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Can someone explain if there is any difference between the intel64 and amd64 architectures?

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migrated from Jan 29 '12 at 18:54

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IA64 = the Intel/HP Itanium VLIW architecture. AMD64 is the AMD developed extention of the standard x86 instruction set. – talonmies Jan 29 '12 at 17:33
Marketing. AMD developed it, then licensed it to Intel. AMD is licensing x86 from Intel, and Intel is licensing x64 from AMD. This ensures that neither can sue the other without losing the rights to sell their entire cpu lineup, as they'd be shooting themselves in the foot. – Marc B Jan 29 '12 at 17:33
Do you mean x86-64, or IA64? The prior is the same as AMD64 (literally the exact same instruction set, or you would need to re-compile all applications for one CPU or the other), and the latter is a completely different CPU architecture. – Breakthrough Jan 30 '12 at 12:41
I mean x86-64. Intel initially used the names IA-32e and EM64T before finally settling on Intel 64 for their implementation. – Mayhem Jan 30 '12 at 12:50

At Wikipedia's x86 page you can read

In 1999-2003, AMD extended this 32-bit architecture to 64 bits and referred to it as x86-64 in early documents and later as AMD64. Intel soon adopted AMD's architectural extensions under the name IA-32e which was later renamed EM64T and finally Intel 64.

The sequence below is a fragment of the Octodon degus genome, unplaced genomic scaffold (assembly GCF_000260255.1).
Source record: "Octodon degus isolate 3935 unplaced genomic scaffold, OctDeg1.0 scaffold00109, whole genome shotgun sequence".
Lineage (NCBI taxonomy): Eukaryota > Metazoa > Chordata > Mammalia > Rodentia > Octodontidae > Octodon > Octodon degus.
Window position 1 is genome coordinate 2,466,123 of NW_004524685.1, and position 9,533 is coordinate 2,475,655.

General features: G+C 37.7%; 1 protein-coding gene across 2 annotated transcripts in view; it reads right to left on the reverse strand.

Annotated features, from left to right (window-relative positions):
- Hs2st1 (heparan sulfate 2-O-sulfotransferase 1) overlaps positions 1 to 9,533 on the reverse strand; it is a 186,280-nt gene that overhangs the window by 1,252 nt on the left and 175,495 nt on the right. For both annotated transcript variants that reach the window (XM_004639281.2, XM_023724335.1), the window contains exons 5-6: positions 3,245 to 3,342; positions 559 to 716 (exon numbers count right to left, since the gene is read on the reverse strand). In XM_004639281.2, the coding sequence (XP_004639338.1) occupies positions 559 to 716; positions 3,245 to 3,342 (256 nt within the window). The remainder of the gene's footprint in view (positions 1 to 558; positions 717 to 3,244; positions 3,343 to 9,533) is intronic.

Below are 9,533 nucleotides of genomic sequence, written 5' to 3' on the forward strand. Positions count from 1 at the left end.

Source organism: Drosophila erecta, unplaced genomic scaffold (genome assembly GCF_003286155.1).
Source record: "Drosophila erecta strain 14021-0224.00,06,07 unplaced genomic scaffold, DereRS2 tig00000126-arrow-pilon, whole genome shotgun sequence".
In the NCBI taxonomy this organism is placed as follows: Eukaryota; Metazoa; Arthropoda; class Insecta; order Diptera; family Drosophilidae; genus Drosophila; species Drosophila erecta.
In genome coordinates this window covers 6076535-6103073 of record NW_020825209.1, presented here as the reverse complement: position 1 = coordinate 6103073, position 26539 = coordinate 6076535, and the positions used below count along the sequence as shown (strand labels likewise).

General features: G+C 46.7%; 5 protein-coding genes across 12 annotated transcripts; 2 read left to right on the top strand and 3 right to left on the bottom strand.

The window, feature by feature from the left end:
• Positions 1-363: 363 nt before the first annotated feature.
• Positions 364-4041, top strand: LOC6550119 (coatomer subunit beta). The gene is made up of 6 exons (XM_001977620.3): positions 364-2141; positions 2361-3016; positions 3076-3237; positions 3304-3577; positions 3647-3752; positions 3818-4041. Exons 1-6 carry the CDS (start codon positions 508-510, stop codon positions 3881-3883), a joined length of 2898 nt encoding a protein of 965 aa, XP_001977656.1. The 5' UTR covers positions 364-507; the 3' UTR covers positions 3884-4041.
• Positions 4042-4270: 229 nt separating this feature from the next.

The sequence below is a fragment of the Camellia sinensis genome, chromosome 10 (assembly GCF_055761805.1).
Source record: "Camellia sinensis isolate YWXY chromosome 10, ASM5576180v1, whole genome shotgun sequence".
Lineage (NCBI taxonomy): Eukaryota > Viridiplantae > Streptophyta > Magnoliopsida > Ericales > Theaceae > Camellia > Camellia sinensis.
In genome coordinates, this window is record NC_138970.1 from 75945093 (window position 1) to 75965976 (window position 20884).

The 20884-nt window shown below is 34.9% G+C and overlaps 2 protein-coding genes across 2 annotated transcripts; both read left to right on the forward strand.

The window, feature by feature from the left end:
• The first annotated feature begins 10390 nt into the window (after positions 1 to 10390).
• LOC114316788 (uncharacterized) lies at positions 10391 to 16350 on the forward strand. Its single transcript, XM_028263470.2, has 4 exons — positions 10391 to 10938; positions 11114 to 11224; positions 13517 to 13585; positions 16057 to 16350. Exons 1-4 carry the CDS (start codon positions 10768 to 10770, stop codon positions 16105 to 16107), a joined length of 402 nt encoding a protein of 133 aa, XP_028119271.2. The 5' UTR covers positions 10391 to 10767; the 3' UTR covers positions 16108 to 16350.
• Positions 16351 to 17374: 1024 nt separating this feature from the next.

In other words, the differentiator is mainly marketing. There are Intel- and AMD specific extensions to the instruction set, but as long as you're writing programs in user space, you don't generally need to know the difference.

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up vote 8 down vote accepted

From what I've read extended Memory 64-bit Technology (EM64T) is Intel‘s implementation of AMD‘s AMD64 and the differences between the Intel64 and AMD64 are:

  • EM64T’s BSF and BSR instructions act differently when the source is 0 and the operand size is 32 bits. The processor sets the zero flag and leaves the upper 32 bits of the destination undefined.

  • AMD64 supports 3DNow! instructions. This includes prefetch with the opcode 0x0F 0x0D and PREFETCHW, which are useful for hiding memory latency.

  • EM64T lacks the ability to save and restore a reduced (and thus faster) version of the floating-point state (involving the FXSAVE and FXRSTOR instructions).

  • EM64T lacks some model-specific registers that are considered architectural to AMD64. These include SYSCFG, TOP_MEM, and TOP_MEM2.

  • EM64T supports microcode update as in 32-bit mode, whereas AMD64 processors use a different microcode update format and control MSRs.

  • EM64T’s CPUID instruction is very vendor-specific, as is normal for x86-style processors.

  • EM64T supports the MONITOR and MWAIT instructions, used by operating systems to better deal with Hyper-threading.

  • AMD64 systems allow the use of the AGP aperture as an IO-MMU. Operating systems can take advantage of this to let normal PCI devices DMA to memory above 4 GiB. EM64T systems require the use of bounce buffers, which are slower.

  • SYSCALL and SYSRET are also only supported in IA-32e mode (not in compatibility mode) on EM64T. SYSENTER and SYSEXIT are supported in both modes.

  • Near branches with the 0×66 (operand size) prefix behave differently. One type of CPU clears only the top 32 bits, while the other type clears the top 48 bits.

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Where did you read that text from? – Tom Wijsman Jan 30 '12 at 16:39
Well, some forums/blogs + wikipedia ( Also I looked over some manuals from Intel and AMD. – Mayhem Jan 30 '12 at 17:19

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